A recent publication from CBMNet member Claudio Angione at Teesside University. The research in this article was supported by a CBMNet Business Interaction Voucher (read the case study here) and continues to be supported by an ongoing CBMNet Proof-of-Concept Award. Read more
Tag Archives: TeeGene
We are pleased to confirm that UK Research and Innovation (UKRI), the Biotechnology and Biological Science Research Council (BBSRC) has agreed to provide a grant of £233,222 to CBMNet to support Industrial Biotechnology Catalyst: Early Stage Feasibility Projects, provided through Wave 1 of the Industrial Strategy Challenge Fund (ISCF). Read more
We are pleased to announce that we have awarded two new Proof of Concept awards and one Business Interaction Voucher.
The University of Nottingham will be working with Croda Europe on the project ‘Solid state NMR analysis of lipid/surfactant interactions’, funded through a CBMNet Business Interaction Voucher.
Surfactants, including soaps, are compounds, the molecules of which possess a dual affinity for water, both attracting and repelling it. They disrupt lipidic structures, such as the membranes of bacteria and higher organisms alike. In this proposal, we aim to investigate the effect of bioproduced industrial surfactants on lipid bilayers, membrane models, to understand the mechanisms of surfactant function, to understand and optimise stability of
bioproduction and to gain insights into cellular stability in the presence of these surfactants. To achieve this, we will use advanced analytical methods, including solid state nuclear magnetic resonance (NMR), to investigate the stability of lipid bilayers in the presence of varied amounts of surfactant. Spectra, obtained from naturally present phosphorus atoms in the membranes, provide a sensitive tool for quantitative assaying of lamellar to non-lamellar conversion in the presence of surfactants.
The University of York, along with TeeGene Biotech Ltd and Johnson Matthey will be working on the project ‘Plants as Nanoparticle Producers’, funded through a CBMNet Proof of Concept Grant.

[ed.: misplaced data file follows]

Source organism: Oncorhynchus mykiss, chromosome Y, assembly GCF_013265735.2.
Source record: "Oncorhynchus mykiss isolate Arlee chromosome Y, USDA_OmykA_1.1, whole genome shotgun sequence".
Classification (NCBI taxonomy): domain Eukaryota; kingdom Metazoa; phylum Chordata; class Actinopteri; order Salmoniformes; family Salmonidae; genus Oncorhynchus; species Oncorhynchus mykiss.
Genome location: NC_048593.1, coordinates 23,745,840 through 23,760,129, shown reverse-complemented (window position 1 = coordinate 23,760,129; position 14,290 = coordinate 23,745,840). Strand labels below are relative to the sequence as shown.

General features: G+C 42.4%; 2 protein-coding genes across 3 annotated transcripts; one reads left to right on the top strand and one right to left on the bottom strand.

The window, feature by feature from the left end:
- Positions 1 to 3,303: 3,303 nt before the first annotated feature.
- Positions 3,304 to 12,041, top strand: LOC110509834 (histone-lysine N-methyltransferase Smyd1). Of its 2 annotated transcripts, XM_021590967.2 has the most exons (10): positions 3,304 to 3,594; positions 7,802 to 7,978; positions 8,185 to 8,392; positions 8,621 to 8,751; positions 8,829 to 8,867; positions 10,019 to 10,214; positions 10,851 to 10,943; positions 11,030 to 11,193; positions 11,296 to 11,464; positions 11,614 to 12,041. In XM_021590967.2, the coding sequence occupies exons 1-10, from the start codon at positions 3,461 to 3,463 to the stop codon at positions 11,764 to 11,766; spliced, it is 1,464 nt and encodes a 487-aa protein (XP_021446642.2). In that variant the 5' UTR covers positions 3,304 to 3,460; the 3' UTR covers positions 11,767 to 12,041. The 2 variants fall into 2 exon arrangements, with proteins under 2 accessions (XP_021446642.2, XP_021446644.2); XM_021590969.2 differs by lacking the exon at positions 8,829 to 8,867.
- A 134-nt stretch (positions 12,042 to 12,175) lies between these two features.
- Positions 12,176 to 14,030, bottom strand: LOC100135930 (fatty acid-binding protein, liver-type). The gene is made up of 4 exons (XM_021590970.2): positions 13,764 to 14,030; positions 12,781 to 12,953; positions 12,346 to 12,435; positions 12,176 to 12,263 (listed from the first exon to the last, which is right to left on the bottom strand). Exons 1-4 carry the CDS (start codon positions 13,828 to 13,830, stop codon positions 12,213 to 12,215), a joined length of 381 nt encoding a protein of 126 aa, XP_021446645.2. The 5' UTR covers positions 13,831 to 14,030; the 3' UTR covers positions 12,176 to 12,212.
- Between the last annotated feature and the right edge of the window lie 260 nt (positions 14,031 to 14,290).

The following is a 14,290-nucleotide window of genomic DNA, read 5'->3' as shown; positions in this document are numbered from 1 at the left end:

Platinum group metals (PGMs) are used in many industrial applications, often as nanoparticles (NPs). PGMs are rare materials, making them highly valuable, but their increasing dispersal in the environment is of growing concern. The metal accumulating ability of plants can be used to capture metals from the environment. Furthermore, our studies demonstrated that plants can produce PGM-NPs which can make high-performing plant-based catalysts, either in their native state or after modification. These high value products could help satisfy demand for precious metals in industry and medicine. However, the full potential of plants as PGM accumulators is yet to be realised and will critically depend on the mechanism for PGM uptake, an area of great controversy. The aim of this study is to establish whether PGM uptake in plants is via passive diffusion or mediated by (specific) proteins.
The University of Lincoln, along with Green Biologics Ltd will be working on the project ‘Identifying and characterising protective lipid changes under solventogenic stress’, funded through a CBMNet Proof of Concept Grant.
Solventogenic Clostridia are used by Green Biologics Ltd (GBL) to generate n-butanol from a variety of feedstocks providing sugars for fermentation. n-Butanol is expensive to purify from the fermentation broth but the cost of in situ solvent removal is greatly decreased by fermenting to higher concentrations of n-butanol. One particular challenge is that n-butanol is toxic to Clostridia at concentrations in excess of ~2% and metabolism slows down at substantially lower butanol concentrations. A previous BIV between Alan Goddard (AG) and GBL determined that n-butanol directly disrupts model lipid bilayers made from extracted Clostridia membranes.
It has been reported that a number of changes in lipid composition of the plasma membrane occur in response to n-butanol production. One specific class of lipids, plasmalogens, are potentially important in this process and have been shown to be upregulated in Clostridia under solventogenic stress. Plasmalogens are ether phospholipids characterized by a vinyl ether linkage at the sn-1 position and an ester linkage at the sn-2 position and may influence the structure and function of the membrane when exposed to stresses such as n-butanol. Using lipidomics expertise developed by Professor Ian Graham (IG) and Dr Tony Larson (TL) at the University of York, this proposal aims to determine the specific changes in plasma membrane lipid composition during n-butanol formation and to investigate their effects on membrane stability in the presence of n-butanol with a view to being able to modulate this system for enhanced biofuel production.